Car accidents can be caused by prescription drugs. Side effects of many medications can affect our ability to drive safely, increasing our risk of being involved in a crash. Common side effects of prescribed medication include drowsiness and blurred vision, impaired judgment, and slower perception and reaction times.
There are many car accidents caused by prescription drugs. Unfortunately, many drivers are unaware of just how dangerous the side effects of many prescribed medications can be. Even when people take their medications as prescribed, the side effects can cause people to remain drowsy for hours and even days afterward.
How can a car accident be caused by prescription drugs?
This can happen when the medication impairs a driver’s ability to drive safely. Common side effects can include drowsiness, blurred vision, diminished depth perception, impaired reaction time and impaired judgment. Gross motor skills and coordination and concentration can also become impaired. Any of these side effects cause a driver to be considered “under the influence” and unsafe behind the wheel.
Prescribed medication can impair a driver’s judgment and ability to drive safely in many of the same ways that alcohol can when a driver is drunk driving. A police officer can find a driver who is impaired to be intoxicated or operating a motor vehicle under the influence of prescribed medication when this happens. This determination can be made at the scene if the impaired driver has caused a motor vehicle crash or it can be later determined from blood labs and toxicology reports.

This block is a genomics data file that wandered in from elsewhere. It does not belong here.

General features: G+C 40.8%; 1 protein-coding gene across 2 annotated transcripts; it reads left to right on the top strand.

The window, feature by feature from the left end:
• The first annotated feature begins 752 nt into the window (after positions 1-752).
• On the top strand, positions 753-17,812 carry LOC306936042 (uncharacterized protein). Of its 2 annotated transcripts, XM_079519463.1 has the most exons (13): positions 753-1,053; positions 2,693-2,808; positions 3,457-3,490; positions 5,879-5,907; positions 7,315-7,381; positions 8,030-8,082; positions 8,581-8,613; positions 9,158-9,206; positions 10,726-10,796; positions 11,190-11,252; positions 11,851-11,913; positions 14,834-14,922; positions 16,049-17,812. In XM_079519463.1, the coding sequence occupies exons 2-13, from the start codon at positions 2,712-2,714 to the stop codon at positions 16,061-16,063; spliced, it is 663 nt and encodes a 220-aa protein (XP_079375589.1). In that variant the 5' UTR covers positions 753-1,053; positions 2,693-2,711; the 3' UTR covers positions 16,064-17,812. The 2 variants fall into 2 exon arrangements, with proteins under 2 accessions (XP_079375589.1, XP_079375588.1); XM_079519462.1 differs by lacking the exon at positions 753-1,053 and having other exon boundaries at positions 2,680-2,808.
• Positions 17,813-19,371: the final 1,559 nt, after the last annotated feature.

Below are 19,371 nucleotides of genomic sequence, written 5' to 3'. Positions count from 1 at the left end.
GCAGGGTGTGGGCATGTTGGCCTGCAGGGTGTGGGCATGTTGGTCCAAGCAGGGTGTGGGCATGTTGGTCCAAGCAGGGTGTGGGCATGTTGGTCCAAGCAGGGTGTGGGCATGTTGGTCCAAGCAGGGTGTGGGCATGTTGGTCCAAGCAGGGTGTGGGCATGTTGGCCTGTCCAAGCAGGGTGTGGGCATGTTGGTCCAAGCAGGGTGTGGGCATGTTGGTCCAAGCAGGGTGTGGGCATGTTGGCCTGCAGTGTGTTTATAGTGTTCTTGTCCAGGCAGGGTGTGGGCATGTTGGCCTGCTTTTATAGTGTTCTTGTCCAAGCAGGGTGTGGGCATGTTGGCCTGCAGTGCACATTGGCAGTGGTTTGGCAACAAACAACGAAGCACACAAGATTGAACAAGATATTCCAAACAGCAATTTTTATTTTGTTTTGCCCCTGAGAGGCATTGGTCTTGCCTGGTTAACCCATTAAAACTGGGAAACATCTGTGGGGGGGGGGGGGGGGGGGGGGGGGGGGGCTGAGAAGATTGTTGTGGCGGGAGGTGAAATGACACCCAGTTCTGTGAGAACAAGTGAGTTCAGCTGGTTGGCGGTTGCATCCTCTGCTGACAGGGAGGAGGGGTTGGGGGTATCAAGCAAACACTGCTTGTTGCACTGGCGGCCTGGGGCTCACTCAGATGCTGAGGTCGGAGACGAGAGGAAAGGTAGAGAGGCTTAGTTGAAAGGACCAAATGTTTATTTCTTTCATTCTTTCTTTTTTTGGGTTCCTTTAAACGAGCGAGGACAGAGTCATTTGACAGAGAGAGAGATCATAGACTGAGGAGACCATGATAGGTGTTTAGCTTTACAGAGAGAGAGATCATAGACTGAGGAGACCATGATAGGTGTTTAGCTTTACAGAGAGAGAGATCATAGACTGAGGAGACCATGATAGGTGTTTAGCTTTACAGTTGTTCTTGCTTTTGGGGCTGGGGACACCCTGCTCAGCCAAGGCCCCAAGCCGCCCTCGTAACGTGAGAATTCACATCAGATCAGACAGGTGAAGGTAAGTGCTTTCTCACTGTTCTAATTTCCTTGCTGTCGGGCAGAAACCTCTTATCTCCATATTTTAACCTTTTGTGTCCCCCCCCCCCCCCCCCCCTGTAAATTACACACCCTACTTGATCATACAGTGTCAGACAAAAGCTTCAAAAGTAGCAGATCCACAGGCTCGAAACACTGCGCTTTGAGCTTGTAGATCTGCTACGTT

How often are car accidents caused by prescription drugs?
The Governors Highway Safety Association reports in its 2018 report (the most current available) that “10.7% of all fatally-injured drivers were known to have been opioid-positive” in 2016. The most frequent opioids included: (1) Oxycodone; (2) Hydrocodone; (3) Morphine; (4) Fentanyl; and (5) Methadone.
Here are the statistics for automobile crashes involving drug use in Michigan in 2019:
- 1,388 total motor vehicle crashes where the driver was using drugs only
- 116 fatal motor vehicle crashes where the driver was using drugs only
- 658 injury motor vehicle crashes where the driver was using drugs only
- 60 drugged driver fatalities
- 582 drugged driver injuries
What prescription drugs can cause car accidents?
The prescription drugs that can cause car accidents include:
- Cold and allergy medications
- Sleep aids
- Over-the-counter (OTC) medications
- Anxiety medications
- Drugs or medicines containing codeine
- Tranquilizers (such as Valium)
- Pain relievers (such as hydrocodone)
- Diet pills
- Stimulants (drugs or medications that contain caffeine, ephedrine, pseudoephedrine)
Driver symptoms before an automobile crash caused by prescribed medication
If you are experiencing any of these symptoms after you have taken prescribed medication, then do not drive until these symptoms have completely resolved and gone away:
- Blurred vision
- Slowed movement
- Inability to focus or pay attention
- Lack of coordination
How to stay safe if you are taking prescribed medication?